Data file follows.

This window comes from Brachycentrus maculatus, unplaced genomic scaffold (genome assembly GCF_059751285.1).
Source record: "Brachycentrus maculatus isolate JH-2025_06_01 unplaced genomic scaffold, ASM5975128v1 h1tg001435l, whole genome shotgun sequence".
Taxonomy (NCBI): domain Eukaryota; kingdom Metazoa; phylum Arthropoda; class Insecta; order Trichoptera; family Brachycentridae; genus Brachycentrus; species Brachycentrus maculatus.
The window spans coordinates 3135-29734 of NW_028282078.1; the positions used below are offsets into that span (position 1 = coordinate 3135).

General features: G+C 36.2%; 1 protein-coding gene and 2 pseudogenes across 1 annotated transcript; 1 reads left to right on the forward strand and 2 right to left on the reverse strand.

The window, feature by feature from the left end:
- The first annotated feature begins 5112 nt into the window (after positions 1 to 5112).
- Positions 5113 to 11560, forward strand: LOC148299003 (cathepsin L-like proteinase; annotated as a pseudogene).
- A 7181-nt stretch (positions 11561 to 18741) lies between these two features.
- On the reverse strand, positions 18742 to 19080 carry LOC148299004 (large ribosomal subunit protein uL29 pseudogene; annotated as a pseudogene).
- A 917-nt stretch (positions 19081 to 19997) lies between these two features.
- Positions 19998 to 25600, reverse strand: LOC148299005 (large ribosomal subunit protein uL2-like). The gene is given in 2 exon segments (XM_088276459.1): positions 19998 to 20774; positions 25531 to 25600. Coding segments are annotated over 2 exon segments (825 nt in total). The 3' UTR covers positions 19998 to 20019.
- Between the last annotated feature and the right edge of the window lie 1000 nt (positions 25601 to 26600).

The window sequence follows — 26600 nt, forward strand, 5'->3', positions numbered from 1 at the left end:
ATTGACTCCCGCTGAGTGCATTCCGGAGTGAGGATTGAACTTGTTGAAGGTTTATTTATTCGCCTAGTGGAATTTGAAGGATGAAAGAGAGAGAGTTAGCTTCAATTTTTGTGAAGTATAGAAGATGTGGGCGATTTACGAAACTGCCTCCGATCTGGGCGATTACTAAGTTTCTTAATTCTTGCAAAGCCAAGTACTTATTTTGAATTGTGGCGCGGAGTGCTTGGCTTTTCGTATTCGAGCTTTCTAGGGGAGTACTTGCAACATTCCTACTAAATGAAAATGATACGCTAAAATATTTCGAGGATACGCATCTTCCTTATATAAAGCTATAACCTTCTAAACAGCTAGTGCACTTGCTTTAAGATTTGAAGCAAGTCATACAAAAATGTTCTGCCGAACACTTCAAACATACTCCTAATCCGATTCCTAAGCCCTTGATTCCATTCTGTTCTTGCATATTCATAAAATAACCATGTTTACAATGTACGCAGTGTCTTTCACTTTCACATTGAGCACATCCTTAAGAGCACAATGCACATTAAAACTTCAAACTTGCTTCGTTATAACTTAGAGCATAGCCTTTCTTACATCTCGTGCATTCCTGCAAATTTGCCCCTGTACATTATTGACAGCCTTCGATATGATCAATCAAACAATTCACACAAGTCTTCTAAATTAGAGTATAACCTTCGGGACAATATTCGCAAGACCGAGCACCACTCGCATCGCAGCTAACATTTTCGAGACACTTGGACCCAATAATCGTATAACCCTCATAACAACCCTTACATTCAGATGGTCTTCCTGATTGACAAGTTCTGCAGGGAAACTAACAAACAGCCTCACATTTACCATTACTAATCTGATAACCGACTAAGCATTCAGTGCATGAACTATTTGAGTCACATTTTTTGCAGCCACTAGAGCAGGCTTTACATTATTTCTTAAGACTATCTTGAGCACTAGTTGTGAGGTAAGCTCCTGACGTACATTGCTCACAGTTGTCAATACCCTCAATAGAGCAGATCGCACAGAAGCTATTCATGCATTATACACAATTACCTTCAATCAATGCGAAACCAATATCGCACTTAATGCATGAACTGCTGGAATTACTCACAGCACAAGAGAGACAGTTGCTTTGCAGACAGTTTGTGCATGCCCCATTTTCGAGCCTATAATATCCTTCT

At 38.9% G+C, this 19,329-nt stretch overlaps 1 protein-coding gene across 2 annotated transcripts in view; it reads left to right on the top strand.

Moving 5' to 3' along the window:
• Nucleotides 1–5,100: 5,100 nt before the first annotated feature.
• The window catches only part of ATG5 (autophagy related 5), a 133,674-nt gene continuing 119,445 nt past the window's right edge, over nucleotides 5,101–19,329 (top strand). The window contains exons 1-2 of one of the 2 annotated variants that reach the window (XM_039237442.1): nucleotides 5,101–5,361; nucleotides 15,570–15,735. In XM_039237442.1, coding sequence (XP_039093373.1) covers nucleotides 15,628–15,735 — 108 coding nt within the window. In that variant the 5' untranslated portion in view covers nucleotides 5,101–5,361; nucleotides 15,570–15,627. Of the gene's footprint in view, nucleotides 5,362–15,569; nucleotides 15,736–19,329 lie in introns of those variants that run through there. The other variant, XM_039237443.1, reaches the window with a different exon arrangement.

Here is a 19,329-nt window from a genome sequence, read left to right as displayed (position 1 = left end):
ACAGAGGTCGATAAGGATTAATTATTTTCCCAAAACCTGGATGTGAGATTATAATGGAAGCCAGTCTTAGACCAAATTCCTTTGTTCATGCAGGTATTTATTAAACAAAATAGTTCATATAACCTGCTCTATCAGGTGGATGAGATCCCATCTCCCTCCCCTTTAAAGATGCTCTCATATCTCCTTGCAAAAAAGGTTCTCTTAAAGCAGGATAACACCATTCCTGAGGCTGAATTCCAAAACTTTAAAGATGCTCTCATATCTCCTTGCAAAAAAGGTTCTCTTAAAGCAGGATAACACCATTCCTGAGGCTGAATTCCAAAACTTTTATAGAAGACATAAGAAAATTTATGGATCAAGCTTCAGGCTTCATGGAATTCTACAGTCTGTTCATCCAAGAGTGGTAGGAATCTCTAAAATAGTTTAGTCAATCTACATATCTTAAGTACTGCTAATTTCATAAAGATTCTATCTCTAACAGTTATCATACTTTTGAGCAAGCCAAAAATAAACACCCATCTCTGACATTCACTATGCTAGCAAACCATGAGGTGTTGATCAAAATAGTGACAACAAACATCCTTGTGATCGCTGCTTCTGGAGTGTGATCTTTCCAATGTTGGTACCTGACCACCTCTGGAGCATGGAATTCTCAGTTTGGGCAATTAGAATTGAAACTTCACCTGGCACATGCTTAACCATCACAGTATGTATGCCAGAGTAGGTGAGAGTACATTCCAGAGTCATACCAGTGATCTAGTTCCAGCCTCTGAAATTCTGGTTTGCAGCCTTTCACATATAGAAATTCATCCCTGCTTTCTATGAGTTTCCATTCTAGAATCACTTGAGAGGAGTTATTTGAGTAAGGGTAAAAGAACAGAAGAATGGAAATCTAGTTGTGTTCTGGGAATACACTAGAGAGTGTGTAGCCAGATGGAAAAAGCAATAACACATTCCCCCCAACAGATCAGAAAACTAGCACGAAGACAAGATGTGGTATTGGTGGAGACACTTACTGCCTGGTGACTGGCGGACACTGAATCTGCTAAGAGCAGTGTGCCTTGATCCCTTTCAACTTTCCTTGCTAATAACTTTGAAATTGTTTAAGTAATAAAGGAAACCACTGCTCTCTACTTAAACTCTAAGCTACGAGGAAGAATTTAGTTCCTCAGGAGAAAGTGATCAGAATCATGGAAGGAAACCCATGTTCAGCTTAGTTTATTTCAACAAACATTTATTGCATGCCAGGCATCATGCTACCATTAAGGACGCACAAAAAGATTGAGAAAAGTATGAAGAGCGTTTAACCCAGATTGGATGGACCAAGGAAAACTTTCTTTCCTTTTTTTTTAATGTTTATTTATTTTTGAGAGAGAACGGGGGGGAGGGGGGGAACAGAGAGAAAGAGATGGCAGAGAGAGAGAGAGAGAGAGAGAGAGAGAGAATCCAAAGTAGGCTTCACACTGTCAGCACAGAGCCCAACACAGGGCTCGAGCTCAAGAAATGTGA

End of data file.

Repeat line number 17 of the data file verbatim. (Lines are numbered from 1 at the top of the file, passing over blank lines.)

Moving 5' to 3' along the window: